An Unnatural History
“The Sixth Extinction” provides a look at the history of the planet, followed by a distressing prediction of the future.
About Elizabeth Kolbert
Elizabeth Kolbert is a book author and a New Yorker staff writer.
“The Sixth Extinction PDF Summary”
66 million years ago, an asteroid hit Earth and wiped out dinosaurs, mammals, marine life, various birds, and plants.
Author Elizabeth Kolbert reports that this incident was the fifth time in 500 million years that natural events nearly killed all life on Earth.
In fact, Earth’s history is marked by long spans of incremental change, and moments of catastrophic transformation, or as paleontologist David Raup says: “long periods of boredom occasionally interrupted by panic.”
The planet is now in the phase of “The Sixth Extinction,” but according to Kolbert, this time it will not be the nature that will destroy life.
Instead, humans will be to blame.
We all know that the transformation of the nature that humans enable, covering the ground with roads, cities, and farms, and destroying forests, is the reason why we are encountering the consequences of the global warming and similar ecological concerns.
A large number of birds, mammals, amphibians, and reptiles are on the verge of extinction, as people’s activities fill the waters and atmosphere with unheard-of levels of carbon dioxide.
By harming the ecosystems that are the foundation of life, people endanger themselves.
And indeed, it is not just animals and plants that suffer – people suffer as well: various forms of diseases appear out of thin air, shortening people’s lives.
Environmental change fuels both evolution and extinction.
Elizabeth Kolbert does not try to veil her distressing content into sugary covers.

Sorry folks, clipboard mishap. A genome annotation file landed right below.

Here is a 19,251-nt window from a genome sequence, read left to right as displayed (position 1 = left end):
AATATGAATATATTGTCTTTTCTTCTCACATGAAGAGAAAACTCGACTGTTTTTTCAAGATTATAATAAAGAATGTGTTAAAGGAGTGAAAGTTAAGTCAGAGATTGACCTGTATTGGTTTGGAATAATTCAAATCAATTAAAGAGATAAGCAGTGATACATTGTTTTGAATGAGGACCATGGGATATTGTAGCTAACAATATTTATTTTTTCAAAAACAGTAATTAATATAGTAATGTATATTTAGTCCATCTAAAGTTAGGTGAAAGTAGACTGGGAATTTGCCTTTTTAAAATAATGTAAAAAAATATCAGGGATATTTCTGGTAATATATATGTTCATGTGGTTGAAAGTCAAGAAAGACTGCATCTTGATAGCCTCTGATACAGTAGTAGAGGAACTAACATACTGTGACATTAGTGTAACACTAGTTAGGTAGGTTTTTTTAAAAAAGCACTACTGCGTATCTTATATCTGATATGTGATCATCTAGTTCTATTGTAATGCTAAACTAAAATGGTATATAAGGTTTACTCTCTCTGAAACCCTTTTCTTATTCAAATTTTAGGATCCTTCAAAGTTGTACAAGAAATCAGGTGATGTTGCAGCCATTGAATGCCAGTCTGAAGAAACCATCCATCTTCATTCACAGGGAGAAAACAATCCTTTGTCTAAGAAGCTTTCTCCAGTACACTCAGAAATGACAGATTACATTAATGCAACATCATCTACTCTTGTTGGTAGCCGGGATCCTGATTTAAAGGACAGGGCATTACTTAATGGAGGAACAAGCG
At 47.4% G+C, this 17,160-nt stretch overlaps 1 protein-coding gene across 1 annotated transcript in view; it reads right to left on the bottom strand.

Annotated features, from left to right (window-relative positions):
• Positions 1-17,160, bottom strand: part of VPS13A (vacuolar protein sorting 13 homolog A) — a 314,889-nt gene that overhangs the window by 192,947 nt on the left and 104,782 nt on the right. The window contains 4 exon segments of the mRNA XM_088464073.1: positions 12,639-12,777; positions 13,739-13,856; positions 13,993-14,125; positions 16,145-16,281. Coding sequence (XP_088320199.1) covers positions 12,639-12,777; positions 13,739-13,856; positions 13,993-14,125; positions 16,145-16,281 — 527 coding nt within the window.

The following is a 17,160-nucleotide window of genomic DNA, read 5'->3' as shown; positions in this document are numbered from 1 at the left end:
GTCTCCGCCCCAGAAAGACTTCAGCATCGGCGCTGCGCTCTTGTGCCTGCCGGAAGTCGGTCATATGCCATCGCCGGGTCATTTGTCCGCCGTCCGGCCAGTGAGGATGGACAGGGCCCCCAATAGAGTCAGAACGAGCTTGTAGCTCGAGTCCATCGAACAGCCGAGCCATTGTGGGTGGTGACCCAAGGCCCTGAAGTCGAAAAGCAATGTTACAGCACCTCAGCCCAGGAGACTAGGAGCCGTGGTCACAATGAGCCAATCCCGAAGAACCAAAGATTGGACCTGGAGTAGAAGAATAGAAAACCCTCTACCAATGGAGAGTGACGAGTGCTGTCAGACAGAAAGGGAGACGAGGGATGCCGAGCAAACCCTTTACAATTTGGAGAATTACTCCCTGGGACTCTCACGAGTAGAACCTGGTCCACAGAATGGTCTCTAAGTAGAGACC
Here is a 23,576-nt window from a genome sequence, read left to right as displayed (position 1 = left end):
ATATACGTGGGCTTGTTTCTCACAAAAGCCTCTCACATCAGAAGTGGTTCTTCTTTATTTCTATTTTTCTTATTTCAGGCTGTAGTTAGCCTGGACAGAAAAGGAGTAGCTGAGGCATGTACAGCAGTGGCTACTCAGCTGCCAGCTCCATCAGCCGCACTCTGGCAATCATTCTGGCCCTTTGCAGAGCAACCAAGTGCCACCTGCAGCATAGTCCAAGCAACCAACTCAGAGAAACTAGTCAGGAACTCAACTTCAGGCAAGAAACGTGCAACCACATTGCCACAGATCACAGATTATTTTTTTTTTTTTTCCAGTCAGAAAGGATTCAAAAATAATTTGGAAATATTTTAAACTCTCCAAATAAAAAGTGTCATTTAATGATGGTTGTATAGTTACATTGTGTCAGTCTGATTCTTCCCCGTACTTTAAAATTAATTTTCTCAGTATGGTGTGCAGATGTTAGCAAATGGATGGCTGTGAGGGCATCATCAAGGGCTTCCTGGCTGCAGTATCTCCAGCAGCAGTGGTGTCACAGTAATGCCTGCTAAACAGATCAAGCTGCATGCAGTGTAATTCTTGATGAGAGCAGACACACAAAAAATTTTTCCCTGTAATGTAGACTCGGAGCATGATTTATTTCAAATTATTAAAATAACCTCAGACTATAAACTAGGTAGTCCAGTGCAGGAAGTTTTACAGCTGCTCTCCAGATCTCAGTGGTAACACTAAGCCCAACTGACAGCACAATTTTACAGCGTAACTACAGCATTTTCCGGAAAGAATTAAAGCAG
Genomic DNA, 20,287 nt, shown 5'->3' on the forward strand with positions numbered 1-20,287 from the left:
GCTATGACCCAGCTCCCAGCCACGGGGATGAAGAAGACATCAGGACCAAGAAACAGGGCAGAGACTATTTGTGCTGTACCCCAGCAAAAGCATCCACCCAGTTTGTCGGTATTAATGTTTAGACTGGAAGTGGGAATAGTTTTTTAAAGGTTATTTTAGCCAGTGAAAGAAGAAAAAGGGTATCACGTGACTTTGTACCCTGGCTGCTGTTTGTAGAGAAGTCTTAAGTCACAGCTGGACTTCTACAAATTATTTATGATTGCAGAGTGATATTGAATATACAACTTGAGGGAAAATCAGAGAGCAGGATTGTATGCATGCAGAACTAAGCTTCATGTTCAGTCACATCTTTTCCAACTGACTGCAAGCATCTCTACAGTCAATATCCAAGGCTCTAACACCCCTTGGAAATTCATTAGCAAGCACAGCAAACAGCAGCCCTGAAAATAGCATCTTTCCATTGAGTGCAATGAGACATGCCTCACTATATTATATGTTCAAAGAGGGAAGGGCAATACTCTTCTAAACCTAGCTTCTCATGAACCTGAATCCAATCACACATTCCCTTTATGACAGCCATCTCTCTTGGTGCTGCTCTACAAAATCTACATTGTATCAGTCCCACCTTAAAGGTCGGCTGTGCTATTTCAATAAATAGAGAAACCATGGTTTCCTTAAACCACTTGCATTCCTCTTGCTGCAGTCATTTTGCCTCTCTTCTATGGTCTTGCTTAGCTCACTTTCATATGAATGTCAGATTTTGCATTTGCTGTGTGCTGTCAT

She serves the truth raw, occasionally leavens the dark topics she writes about with illuminating stories and a dosage of humor.
“The Sixth Extinction” is a terrifically written warning of what humanity may do to its own habitat, that everyone should read.
Key Lessons from “The Sixth Extinction”
1. The Sources of Extinction
2. Gradual and Extreme Changes
3. The Three Main Mechanisms by Which Humankind is Changing the Planet
The Sources of Extinction
For years scientists believed that all mass extinctions happened because of asteroid hits.
However, after studying rock samples, they realized that this was not the case.
Each of the “Big Five” extinctions happened after a unique set of conditions existed in the environment.
Gradual and Extreme Changes
Following the standard gradual course of evolution, when the environment changes, organisms have the time to adapt to these transformations.
When the changes are extreme and are moving fast, on the other hand, organisms do not have the time to adapt which leads to their extinction.
The Three Main Mechanisms by Which Humankind is Changing the Planet
- Carbon Dioxide: 365 billion metric tons of carbon have been released into the air since the Industrial Revolution, all by burning fossil fuels. Cutting down trees increases this number by 180 billion tons.
- Species Dispersion: people have dispersed different species into geographical locations which they could not reach otherwise.
- “Islands on Dry Land”: humankind remodels the surface of Earth, sometimes to a dangerous extent.
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“The Sixth Extinction Quotes”Though it might be nice to imagine there once was a time when man lived in harmony with nature, it’s not clear that he ever really did. Click To Tweet A sign in the Hall of Biodiversity offers a quote from the Stanford ecologist Paul Ehrlich: IN PUSHING OTHER SPECIES TO EXTINCTION, HUMANITY IS BUSY SAWING OFF THE LIMB ON WHICH IT PERCHES. Click To Tweet Somewhere in our DNA must lie the key mutation (or, more probably, mutations) that set us apart—the mutations that make us the sort of creature that could wipe out its nearest relative, then dig up its bones and reassemble its genome. Click To Tweet The current extinction has its own novel cause: not an asteroid or a massive volcanic eruption but one weedy species. Click To Tweet By burning through coal and oil deposits, humans are putting carbon back into the air that has been sequestered for tens—in most cases hundreds—of millions of years. In the process, we are running geologic history not only in reverse but… Click To Tweet
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